Between the last two editions of the Africa Cup of Nations and the 2022 FIFA World Cup, Ghana have won just one game, lost five, and picked up just six points altogether in nine matches.

That is quite a drop-off for a team that reached the semi-finals of each AFCON between 2008 to 2017, as well as the 2010 World Cup quarter-finals.

Unsurprisingly, then, the Black Stars have fallen from breaking into the top 15 of the FIFA rankings in 2008 to outside the top 60 at the moment. They have particularly slumped in the last five years, which they have spent around the #50 mark.

Sometimes, such a drop-off at the international level can be explained by a talent/player quality deficit. This can especially be the case for nations with smaller populations, but Ghana cannot be classified as such. If anything, one might argue that their overall squad and XI quality has gone up in the last decade or so.

To illustrate that, let us take a look at a couple of line-ups. Here is the XI that fell short on penalties against Uruguay at the 2010 World Cup (pre-FotMob ratings).

And this is their last line-up which suffered the shock AFCON 2023 elimination by conceding twice in stoppage-time against Mozambique.

Of course, it is very tough to properly compare teams across decades, but it is also worth noting that the second line-up does not appropriately illustrate the quality of the squad and talent pool. The bench had names such as Ernest Nuamah and Iñaki Williams, while the likes of Tariq Lamptey, Kamaldeen Sulemana and Thomas Partey did not make the squad.

Meanwhile, 34-year-old striker André Ayew – who was without a club for a good part of 2023 – appeared in two of their three matches at this AFCON including the disastrous second half against Mozambique. These are some very questionable selection decisions, but even accounting for them, it can still be said that Ghana’s near 50-place-plummet in the FIFA rankings cannot be chalked up to any major drop-off in player quality.

So what does explain this? A very big part of the answer has to be the head coaches. Ghana have been led by a new coach in each of their last three major tournaments. Milovan Rajevac oversaw the winless AFCON 2021 group stage exit, Otto Addo managed to register one win but still watched his side bow out of the World Cup group stage, and it was Chris Hughton at the helm this time.

From a tactical point of view, all three of them have suffered big problems in the same department – the midfield. The first two were guilty of being too top-heavy in their line-ups and neglecting the midfield, which made the team quite disjointed in possession as the defence and attack were not sufficiently connected. In addition to that, they would also be very susceptible to counterattacks as the back line had very little protection.

This is illustrated by the fact that Ghana had the fifth-worst xG conceded per match average at the World Cup – even worse than hosts Qatar. The only stat in which they topped was clearances, which just goes to show how often they were forced to defend deep due to an almost non-existent midfield at times.

Chris Hughton would have closely noted Ghana’s issues at the World Cup because he was their technical director at the time, and his next decision was to sack the head coach and appoint himself in his place. The ex-Brighton manager stuck to the 4-2-3-1 formation and a very similar squad for this AFCON, but his fault was perhaps overcorrecting the aforementioned issues.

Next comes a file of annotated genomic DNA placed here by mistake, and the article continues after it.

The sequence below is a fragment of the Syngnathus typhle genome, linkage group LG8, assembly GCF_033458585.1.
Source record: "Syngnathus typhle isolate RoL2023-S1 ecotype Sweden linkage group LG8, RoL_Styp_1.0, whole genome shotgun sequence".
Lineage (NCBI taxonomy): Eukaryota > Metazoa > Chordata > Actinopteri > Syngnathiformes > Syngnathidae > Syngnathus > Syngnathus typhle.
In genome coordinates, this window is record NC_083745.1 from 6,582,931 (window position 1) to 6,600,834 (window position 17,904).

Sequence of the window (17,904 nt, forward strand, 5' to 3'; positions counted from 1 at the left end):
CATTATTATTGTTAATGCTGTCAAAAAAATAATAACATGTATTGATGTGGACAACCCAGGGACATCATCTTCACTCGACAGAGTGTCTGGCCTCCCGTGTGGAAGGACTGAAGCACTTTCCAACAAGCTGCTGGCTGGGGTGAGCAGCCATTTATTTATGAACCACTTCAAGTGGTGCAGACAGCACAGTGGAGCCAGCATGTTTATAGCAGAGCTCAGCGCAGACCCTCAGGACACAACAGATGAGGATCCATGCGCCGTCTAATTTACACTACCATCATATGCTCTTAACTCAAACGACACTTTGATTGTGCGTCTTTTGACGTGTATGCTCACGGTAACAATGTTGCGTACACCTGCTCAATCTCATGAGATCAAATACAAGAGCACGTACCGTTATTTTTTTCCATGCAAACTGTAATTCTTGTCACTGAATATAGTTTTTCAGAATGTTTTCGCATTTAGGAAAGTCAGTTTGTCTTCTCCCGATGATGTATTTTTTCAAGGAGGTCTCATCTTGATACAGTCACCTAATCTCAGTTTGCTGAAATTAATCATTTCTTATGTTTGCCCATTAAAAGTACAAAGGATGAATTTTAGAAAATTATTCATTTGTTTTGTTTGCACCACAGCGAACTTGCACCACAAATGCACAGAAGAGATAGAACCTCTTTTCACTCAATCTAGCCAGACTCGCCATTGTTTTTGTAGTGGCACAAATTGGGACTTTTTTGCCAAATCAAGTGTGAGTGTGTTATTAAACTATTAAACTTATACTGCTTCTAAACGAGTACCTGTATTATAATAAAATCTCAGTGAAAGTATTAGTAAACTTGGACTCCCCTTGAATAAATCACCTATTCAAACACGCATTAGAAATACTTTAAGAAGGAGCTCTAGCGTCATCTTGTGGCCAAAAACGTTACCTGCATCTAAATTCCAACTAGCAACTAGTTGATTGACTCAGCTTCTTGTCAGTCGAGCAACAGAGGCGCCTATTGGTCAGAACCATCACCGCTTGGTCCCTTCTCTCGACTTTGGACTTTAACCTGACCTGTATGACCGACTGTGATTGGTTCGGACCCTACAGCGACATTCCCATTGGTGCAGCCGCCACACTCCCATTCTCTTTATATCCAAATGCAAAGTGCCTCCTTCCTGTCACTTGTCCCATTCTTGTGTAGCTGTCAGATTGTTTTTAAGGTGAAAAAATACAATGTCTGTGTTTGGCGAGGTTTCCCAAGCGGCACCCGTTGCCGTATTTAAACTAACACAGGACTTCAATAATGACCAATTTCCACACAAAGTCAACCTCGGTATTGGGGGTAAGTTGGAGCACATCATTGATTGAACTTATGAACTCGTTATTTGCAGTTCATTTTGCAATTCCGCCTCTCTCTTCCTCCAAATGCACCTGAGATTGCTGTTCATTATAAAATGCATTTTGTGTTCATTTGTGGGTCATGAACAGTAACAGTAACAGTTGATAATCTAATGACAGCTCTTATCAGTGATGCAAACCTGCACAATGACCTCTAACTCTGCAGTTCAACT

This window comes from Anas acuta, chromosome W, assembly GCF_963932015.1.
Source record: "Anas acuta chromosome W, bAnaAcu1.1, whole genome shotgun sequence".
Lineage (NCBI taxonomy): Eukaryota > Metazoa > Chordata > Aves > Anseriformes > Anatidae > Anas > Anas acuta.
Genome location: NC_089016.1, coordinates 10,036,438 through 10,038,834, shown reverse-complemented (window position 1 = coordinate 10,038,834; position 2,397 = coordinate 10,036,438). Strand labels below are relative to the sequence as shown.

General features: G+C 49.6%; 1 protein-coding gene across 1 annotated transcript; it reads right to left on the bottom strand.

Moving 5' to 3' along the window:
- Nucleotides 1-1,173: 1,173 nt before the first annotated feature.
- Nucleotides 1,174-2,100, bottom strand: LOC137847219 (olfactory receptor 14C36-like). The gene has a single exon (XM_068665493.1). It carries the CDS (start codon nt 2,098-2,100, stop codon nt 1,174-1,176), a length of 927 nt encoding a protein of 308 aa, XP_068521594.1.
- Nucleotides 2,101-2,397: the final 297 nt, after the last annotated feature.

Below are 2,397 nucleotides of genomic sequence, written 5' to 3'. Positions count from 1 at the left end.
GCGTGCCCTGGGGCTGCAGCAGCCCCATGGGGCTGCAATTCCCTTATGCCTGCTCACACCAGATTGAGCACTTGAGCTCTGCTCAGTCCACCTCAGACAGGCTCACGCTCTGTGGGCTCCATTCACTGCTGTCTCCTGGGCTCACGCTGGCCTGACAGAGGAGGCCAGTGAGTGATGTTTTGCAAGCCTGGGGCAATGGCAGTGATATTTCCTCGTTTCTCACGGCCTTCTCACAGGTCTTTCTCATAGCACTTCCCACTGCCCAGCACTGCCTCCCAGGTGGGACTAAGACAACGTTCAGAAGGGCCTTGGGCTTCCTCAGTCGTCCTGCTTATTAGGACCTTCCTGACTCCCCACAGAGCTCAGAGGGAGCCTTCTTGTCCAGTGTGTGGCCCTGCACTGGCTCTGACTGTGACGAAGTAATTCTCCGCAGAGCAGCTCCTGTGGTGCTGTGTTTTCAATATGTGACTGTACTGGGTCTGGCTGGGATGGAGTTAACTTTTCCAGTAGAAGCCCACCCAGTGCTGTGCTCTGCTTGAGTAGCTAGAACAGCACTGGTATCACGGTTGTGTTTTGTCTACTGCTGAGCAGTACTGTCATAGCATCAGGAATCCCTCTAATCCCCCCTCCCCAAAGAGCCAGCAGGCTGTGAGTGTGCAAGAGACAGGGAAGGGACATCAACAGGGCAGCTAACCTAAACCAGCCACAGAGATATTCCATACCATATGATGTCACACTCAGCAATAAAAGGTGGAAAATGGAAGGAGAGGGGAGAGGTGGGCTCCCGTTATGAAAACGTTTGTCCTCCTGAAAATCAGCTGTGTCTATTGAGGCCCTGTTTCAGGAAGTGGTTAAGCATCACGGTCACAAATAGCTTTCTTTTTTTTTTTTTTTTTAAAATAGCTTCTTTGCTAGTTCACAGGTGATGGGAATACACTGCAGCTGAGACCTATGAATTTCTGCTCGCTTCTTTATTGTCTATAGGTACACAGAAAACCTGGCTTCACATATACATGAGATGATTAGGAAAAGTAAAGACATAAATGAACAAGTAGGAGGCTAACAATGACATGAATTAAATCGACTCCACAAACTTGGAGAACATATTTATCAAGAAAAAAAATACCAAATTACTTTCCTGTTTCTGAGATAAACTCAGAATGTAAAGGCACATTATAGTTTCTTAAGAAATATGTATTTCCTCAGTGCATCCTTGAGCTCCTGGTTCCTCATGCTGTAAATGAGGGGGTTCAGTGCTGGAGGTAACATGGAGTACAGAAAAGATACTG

As opposed to giving his midfielders too much license to move around, Houghton restricted his double pivot into very deep positions even when the team had the ball. The full-backs and wingers were instructed to stay quite wide on the wings, meaning that there was acres of space left in the middle for just one man to work with. Granted, that player was perhaps their most dangerous and talented attacker in Mohammed Kudus, but pinning all attacking responsibility to just one individual is not a prudent approach to take with a team of Ghana’s quality.

So, Ghana lost the first match against Cape Verde which Kudus was not available for. He did bail them out with a brilliant brace against Egypt (who can also be said to have similar issues of overreliance on one individual), but could not save the day against Mozambique.

That final match highlighted another one of Ghana’s issues – outright poor defending. Although they had some pretty solid individuals in the side such as Salis Abdul Samed and the centre-back pairing of Alexandre Djiku and Mohammed Salisu, the team looked quite panicked when they dropped very deep (which is what they did with a lead in all their matches) and these players then made some uncharacteristic mistakes.

On the whole, Ghana conceded the third-highest xG tally in the AFCON 2023 group stages. They say defence can win titles, so the Black Stars were missing the most fundamental ingredient to success.

Unsurprisingly, Hughton and Ghana’s entire technical team have been sacked on the back of this latest disastrous result. They clearly have the squad player quality to do much better than they have done in recent years, so the Black Stars must start from scratch in terms of their administrative structure.

Ghana must aim to build a set-up that can maximise the talent they have at their disposal. Their selection processes and tactical decisions are in need of a refresh, so the decision-makers at the GFA need to ensure that they do not repeat the mistakes they have previously made in order to put an end to this rotten run.